Debuting as director, Ayer once again points his loose cannon directly into the body politic: the protagonist of this sour but haunting tale is a crazed army ranger just returned from overseas (Christian Bale) who's so full of war that even the LAPD won't hire him.
    • 72 Metascore
    • 70 J.R. Jones
    In his narration Brown says that he wants to dispel the image of surfers as airheaded slackers, an ambition undercut by his own breathless and clumsy writing. But to his credit he collects some fascinating stories.
    • 64 Metascore
    • 70 J.R. Jones
    Toward the end the freak-show humor begins to yield diminishing returns, but for most of its length this delivers a steady stream of uncomfortable gut laughs.
    • 70 Metascore
    • 70 J.R. Jones
    Boy
    Waititi's comic vocabulary hasn't changed much-there's a lot of voice-over narration illustrated with ludicrous, cartoonish tableaux - yet the kids' genuine longing for their no-good dad elevates this above simple deadpan humor.
    • 63 Metascore
    • 70 J.R. Jones
    It's the most exciting stand-up performance I've seen in years, yet in all honesty I can't say it made me laugh that much.
    • 70 Metascore
    • 70 J.R. Jones
    French director Andre Techine (Alice and Martin) powerfully re-creates the mass exodus from the city and draws a fine performance from Beart as a woman struggling to shield her children from her own fear and confusion. Unfortunately the last act goes off the rails.
    • 67 Metascore
    • 70 J.R. Jones
    Offers a fascinating inquiry into memory and art, mixing clips from Fellini's films with contemporary shots of the same locales in and around Rome.
    • 85 Metascore
    • 70 J.R. Jones
    Born in Hamburg to Turkish parents, director Fatih Akin brought an unusual cultural perspective to "Head On" about a marriage of convenience between a beautiful Turk and a suicidal German. In The Edge of Heaven, his first dramatic feature since then, the characters navigate the same cultural divide, but here Akin is more preoccupied with the sense of responsibility that links parents to their children (or vice versa).
    • 74 Metascore
    • 70 J.R. Jones
    As a substantial piece of the puzzle, this is worthwhile viewing.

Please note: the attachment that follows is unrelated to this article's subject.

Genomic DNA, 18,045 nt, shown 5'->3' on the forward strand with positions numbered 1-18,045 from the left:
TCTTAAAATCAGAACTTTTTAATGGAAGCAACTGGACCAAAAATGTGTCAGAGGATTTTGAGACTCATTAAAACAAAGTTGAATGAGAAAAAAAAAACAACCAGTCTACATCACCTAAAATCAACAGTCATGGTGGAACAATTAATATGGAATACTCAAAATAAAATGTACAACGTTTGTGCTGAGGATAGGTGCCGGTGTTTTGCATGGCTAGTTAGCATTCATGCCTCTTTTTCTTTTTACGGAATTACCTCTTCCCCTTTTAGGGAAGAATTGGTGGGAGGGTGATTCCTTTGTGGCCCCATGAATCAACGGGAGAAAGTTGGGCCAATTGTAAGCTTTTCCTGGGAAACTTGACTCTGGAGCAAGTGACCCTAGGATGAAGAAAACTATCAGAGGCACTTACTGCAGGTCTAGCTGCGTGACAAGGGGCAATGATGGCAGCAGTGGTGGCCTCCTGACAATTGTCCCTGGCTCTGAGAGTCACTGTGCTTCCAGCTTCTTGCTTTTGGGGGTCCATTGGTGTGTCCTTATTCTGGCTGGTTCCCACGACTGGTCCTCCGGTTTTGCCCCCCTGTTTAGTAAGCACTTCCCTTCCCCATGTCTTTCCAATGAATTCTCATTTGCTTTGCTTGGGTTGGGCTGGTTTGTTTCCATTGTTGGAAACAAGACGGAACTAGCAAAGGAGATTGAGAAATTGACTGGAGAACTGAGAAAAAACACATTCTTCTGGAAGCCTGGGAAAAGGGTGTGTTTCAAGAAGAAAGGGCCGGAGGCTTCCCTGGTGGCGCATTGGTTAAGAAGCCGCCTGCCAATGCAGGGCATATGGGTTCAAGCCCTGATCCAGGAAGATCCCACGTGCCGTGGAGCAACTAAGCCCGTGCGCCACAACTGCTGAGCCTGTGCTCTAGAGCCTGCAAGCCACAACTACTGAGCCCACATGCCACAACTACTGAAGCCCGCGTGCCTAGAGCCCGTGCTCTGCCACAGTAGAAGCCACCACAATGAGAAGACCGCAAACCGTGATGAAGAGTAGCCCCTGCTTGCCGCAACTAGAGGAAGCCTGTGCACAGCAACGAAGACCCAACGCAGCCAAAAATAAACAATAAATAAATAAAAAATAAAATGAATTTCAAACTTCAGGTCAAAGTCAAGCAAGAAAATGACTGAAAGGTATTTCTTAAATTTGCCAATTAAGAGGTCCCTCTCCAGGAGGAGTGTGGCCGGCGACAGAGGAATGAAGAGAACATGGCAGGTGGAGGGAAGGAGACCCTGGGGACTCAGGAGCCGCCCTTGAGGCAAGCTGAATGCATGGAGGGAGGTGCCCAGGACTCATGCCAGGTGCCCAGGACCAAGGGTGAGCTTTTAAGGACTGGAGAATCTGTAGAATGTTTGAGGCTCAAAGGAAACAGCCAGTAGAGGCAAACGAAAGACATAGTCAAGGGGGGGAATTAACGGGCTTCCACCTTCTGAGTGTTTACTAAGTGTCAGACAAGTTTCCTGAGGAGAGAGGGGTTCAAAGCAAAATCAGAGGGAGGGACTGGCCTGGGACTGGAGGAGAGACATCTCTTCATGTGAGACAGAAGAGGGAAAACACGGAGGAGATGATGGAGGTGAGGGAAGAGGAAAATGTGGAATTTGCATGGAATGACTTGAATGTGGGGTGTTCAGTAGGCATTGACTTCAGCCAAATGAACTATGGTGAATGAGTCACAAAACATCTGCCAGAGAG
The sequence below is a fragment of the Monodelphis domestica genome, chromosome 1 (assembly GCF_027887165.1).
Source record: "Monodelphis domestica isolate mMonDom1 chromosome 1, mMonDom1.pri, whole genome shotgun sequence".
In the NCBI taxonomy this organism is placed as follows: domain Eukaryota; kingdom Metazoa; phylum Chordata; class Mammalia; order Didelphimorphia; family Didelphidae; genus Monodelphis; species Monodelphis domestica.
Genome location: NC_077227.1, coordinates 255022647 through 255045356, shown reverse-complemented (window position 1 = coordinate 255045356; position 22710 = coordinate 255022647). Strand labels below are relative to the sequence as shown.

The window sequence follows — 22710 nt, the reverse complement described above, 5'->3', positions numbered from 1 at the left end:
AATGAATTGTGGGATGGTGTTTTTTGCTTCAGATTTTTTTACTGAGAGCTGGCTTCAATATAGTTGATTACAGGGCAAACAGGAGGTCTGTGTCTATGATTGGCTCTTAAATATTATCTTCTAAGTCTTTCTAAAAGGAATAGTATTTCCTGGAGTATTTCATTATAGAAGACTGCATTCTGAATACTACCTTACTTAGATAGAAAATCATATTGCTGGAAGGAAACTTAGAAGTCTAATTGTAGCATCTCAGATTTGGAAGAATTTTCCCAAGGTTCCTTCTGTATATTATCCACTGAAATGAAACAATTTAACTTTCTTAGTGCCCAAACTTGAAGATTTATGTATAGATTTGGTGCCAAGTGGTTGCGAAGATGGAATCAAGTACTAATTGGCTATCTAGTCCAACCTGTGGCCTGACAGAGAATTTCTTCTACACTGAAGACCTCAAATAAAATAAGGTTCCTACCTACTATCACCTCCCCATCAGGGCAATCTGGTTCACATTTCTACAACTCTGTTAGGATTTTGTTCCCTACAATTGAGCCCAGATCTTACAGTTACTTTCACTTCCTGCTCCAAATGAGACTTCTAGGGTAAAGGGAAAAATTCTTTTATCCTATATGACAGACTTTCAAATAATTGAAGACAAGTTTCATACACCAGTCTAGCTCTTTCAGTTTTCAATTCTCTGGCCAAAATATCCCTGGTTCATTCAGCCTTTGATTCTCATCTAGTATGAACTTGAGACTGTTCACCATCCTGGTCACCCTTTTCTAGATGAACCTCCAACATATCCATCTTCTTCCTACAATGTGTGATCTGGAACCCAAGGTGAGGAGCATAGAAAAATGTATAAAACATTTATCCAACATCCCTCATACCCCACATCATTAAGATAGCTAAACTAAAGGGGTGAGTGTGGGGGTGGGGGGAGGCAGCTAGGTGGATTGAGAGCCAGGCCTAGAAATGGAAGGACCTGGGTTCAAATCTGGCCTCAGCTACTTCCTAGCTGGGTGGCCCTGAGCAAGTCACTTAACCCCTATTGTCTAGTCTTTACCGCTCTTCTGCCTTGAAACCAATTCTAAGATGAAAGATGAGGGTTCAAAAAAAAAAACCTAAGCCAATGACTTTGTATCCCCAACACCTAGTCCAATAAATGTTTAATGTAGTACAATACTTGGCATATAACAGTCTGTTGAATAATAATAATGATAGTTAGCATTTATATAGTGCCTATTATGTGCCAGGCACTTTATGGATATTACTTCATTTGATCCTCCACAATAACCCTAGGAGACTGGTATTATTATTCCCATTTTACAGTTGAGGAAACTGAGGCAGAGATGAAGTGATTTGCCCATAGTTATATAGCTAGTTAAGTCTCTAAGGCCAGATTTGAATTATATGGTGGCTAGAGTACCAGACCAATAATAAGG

• 40 Metascore
    • 70 J.R. Jones
    Harsh but moving drama.
    • 44 Metascore
    • 70 J.R. Jones
    This may conjure up unpleasant memories of Guy Ritchie's "Sherlock Holmes" movies, but Ritchie could learn a lot from director James McTeigue (V for Vendetta); this is multiplex fare to be sure, but McTeigue manages to popularize 19th-century literature without completely vulgarizing it.
    • 74 Metascore
    • 70 J.R. Jones
    Contemporary footage of sea creatures, reptiles, and insects serves to illustrate various chapters in our journey from the ocean floor to the megastore, and though the film's science isn't exactly rigorous, its photography and music are splendid.
    • 63 Metascore
    • 70 J.R. Jones
    The story might have been lifted from an old Warner Brothers melodrama, though it's smartly paced, sincerely delivered, and consistently absorbing.
    • 76 Metascore
    • 70 J.R. Jones
    Modeling the movie after the show itself grows problematic near the end, when Stern and Del Deo, anticipating that climactic, gold-suited kick line, try to whip us into a frenzy on opening night.
    • 75 Metascore
    • 70 J.R. Jones
    Unfortunately, this comeback movie, a labor of love for mush-headed screenwriter and star Jason Segel, errs on the side of sweetness and nostalgia; except for a few good zingers from balcony dwellers Statler and Waldorf, there isn't much here for mom and dad.
    • 68 Metascore
    • 70 J.R. Jones
    As Gibney follows Abramoff through the decades, he traces a solid line from Reagan’s mantra of deregulation to the financial collapse of 2008, showing how three decades of procapitalist lobbying have pushed most Americans out into the cold.
    • 54 Metascore
    • 70 J.R. Jones
    This conceit works precisely because Thatcher's popular appeal was so deeply rooted in nostalgia for the days of empire, and Streep, no fan of Thatcher, nicely undercuts the poignancy of her current condition with flashbacks that reveal her brittle arrogance in office.
    • 47 Metascore
    • 70 J.R. Jones
    For his third feature, Richard Kelly delivers neither a triumph (like his first, Donnie Darko) nor a travesty (like his second, Southland Tales) but a sure-handed genre piece that manages to wrap up before its plot mushrooms completely out of control.
    • 29 Metascore
    • 70 J.R. Jones
    This ensemble drama by screenwriter David Hubbard isn't perfect, but its harsh honesty and sincere faith in humanity make it genuinely uplifting.
    • 69 Metascore
    • 70 J.R. Jones
    Ratliff fails to deliver on any of these ideas and the ending falters badly, but as horror flicks go this is both smart and suspenseful.
    • 61 Metascore
    • 70 J.R. Jones
    The dialogue is superior, though, and director Roman Polanski has cast the characters well; Foster is particularly impressive in a stridently unattractive role, as the pinched, angry liberal who's orchestrated the meeting but doesn't get quite the apology she wants.
    • 80 Metascore
    • 70 J.R. Jones
    It's the first stop-motion feature filmed entirely in stereoscopic 3-D, and the technique makes Selick's artwork even more wondrously creepy. The problem is Gaiman's story, which keeps accumulating otherworldly mythology but doesn't establish a clear line of action in the home stretch.
    • 40 Metascore
    • 60 J.R. Jones
    There are some striking visuals and Hartnett is a magnetic presence.
    • 70 Metascore